Baltimore may let land go to cut costs PASADENA


December 31, 1992|By John A. Morris | John A. Morris,Staff Writer

Larry Velten and his buddies went fishing for a boat ramp and nearly landed a park.

Mr. Velten, a member of the Pasadena Sportfishing Group, has been urging the state Department of Natural Resources for more than a year to build a ramp at Fort Smallwood Park on the Patapsco River.

Federal and state grants could pay for the ramp's construction. But state officials said either Anne Arundel County or Baltimore city, which owns the 100-acre park at the end of Fort Smallwood Road, must finance its maintenance and operation.

Baltimore officials said they are not interested in the added expense of a boat ramp. In fact, they suggested that the county take responsibility not only for the boat ramp, but the park as well.

"We spend money on parks located within our jurisdiction," Alma Bell, a city spokeswoman said yesterday. "We do not have any opposition to a boat ramp being built there, but we do not consider it a priority."

The city first considered turning the park over to the county as a cost-cutting measure two years ago, Ms. Bell said. The idea resurfaced during a meeting last week among Mr. Velten, city, county and DNR officials but it should not be considered a formal proposal, she said.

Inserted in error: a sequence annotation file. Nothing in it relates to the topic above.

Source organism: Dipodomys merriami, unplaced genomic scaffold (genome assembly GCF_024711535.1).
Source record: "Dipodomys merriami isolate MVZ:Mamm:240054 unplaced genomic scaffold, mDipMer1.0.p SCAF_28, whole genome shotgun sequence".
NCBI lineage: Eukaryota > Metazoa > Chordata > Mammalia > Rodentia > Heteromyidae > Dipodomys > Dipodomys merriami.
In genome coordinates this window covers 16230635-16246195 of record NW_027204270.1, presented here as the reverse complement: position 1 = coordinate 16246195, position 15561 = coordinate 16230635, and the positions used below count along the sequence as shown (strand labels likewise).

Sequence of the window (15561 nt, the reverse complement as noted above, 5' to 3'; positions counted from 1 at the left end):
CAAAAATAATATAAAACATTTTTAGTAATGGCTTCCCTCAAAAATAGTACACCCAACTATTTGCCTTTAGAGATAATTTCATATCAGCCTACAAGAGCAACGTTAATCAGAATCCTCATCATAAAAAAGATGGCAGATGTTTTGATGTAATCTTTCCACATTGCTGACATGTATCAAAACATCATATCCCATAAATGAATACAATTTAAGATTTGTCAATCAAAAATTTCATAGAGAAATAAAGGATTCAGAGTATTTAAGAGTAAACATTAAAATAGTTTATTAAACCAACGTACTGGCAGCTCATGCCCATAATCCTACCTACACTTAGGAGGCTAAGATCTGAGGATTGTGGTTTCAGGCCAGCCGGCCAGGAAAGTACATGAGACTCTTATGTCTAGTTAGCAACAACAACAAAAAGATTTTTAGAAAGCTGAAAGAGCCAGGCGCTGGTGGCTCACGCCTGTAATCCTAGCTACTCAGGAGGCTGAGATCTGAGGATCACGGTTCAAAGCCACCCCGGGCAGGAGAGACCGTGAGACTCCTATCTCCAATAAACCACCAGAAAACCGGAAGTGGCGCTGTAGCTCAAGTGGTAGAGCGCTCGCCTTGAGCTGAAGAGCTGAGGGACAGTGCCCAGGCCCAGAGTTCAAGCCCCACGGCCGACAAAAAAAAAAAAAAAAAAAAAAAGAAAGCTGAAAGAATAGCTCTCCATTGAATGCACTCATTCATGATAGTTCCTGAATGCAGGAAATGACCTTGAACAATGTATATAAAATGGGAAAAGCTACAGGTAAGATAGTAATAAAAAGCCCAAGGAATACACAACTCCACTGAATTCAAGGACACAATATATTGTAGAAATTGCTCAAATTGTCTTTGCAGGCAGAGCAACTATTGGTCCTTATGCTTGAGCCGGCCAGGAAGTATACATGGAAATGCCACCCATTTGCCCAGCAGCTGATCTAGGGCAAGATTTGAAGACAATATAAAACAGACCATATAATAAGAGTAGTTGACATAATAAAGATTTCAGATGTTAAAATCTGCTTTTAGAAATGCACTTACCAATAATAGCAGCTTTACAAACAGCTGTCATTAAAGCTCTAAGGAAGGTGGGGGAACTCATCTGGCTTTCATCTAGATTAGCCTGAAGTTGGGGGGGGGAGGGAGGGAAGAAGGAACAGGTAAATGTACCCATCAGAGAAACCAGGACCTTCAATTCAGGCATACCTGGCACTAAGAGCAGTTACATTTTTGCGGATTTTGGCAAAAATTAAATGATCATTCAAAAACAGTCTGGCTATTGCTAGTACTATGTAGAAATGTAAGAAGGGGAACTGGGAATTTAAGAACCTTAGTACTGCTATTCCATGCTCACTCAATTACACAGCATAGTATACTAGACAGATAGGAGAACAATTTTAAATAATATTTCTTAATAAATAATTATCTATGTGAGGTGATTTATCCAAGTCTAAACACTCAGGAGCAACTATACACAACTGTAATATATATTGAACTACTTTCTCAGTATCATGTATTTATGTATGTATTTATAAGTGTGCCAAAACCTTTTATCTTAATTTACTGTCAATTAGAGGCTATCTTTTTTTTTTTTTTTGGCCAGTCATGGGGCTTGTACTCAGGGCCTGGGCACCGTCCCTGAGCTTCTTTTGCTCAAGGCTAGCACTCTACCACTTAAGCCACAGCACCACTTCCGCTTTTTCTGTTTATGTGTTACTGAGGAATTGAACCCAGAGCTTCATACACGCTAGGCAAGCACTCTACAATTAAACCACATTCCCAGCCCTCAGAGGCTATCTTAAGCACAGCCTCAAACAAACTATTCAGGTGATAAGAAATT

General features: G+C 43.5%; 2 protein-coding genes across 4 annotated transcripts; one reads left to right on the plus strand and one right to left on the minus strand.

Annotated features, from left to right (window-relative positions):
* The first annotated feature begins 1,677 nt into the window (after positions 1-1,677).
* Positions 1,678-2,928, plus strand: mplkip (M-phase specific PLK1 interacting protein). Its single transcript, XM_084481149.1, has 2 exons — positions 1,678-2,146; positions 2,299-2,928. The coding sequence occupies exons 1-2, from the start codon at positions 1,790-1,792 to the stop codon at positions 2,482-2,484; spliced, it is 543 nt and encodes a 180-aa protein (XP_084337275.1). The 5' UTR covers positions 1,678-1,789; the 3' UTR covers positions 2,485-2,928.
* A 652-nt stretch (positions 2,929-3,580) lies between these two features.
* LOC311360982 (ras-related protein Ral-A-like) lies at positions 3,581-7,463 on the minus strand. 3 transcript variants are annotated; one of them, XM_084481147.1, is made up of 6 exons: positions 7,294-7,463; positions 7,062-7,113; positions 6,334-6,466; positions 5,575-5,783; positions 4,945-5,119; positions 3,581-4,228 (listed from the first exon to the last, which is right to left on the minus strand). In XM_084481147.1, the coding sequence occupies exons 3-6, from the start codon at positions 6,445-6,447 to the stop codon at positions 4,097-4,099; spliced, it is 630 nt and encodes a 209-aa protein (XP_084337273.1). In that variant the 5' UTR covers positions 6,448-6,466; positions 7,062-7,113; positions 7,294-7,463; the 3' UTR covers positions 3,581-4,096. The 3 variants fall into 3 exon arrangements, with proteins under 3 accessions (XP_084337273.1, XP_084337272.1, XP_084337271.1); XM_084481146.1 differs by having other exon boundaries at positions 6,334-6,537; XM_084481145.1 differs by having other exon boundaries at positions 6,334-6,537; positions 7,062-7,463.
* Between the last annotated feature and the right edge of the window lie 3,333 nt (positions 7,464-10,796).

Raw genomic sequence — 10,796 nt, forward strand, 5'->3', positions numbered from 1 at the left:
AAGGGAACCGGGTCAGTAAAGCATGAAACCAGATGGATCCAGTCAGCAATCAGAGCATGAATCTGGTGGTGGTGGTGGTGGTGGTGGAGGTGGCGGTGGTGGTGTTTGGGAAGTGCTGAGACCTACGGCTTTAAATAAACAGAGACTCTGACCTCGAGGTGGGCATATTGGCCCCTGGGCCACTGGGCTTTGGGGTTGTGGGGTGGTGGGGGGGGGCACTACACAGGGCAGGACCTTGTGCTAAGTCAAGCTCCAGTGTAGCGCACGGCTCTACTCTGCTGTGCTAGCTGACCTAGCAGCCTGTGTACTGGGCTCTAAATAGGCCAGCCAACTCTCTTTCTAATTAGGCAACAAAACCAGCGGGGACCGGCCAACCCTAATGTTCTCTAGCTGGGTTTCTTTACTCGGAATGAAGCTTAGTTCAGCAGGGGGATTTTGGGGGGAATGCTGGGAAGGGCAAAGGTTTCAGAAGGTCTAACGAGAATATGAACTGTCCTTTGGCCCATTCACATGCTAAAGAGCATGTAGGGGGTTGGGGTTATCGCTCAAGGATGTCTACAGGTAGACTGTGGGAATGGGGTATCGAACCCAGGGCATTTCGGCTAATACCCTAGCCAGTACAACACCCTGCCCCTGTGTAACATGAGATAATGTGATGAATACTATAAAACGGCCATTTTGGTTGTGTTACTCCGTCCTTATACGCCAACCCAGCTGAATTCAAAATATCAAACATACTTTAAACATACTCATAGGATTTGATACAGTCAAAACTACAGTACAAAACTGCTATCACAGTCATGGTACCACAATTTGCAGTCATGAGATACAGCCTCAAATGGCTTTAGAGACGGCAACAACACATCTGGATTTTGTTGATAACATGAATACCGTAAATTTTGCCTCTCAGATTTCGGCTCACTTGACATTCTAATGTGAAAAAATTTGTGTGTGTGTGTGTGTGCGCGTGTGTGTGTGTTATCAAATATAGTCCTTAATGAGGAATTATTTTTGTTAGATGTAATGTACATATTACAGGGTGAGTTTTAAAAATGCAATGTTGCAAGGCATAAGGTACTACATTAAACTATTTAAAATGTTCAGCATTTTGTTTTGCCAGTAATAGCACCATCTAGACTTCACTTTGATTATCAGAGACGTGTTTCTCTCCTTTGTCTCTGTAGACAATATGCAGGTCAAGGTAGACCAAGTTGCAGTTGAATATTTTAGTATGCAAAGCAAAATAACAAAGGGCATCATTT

"It makes sense. It's located in the county," said State Sen. Philip C. Jimeno, who represents the Pasadena group and has pushed for the ramp. "If they are willing to give it to us, it might be worth it."

Jay Cuccia, a spokesman for the county Department of Recreation and Parks, added: "People automatically assume that one of our parks anyway since it is physically in the county."

But Mr. Cuccia confirmed the county has not received a formal offer from the city. He also was unsure if the county could afford the added maintenance costs.

Because of the tax cap adopted by voters in November and other budget constraints, Mr. Cuccia said, "we're going to have a hard time maintaining what facilities we have now without taking on another regional-sized park."

Mr. Velten hopes the new ramp does not get lost in a debate over the park. Anne Arundel has only two public boat ramps -- at Sandy Point State Park and Annapolis' Truxton Park.

DNR Secretary Torrey Brown agreed. The county needs more boat ramps "in light of the high number of registered boaters located in the county," he said in a Nov. 9 letter to Mr. Velten.

Mr. Brown also noted that negotiations between the city and the county as well as designing the new ramp may take several years.

"Surely, the park is suitable for a boat ramp," Mr. Cuccia said. "The question is, who is going to be ultimately responsible."

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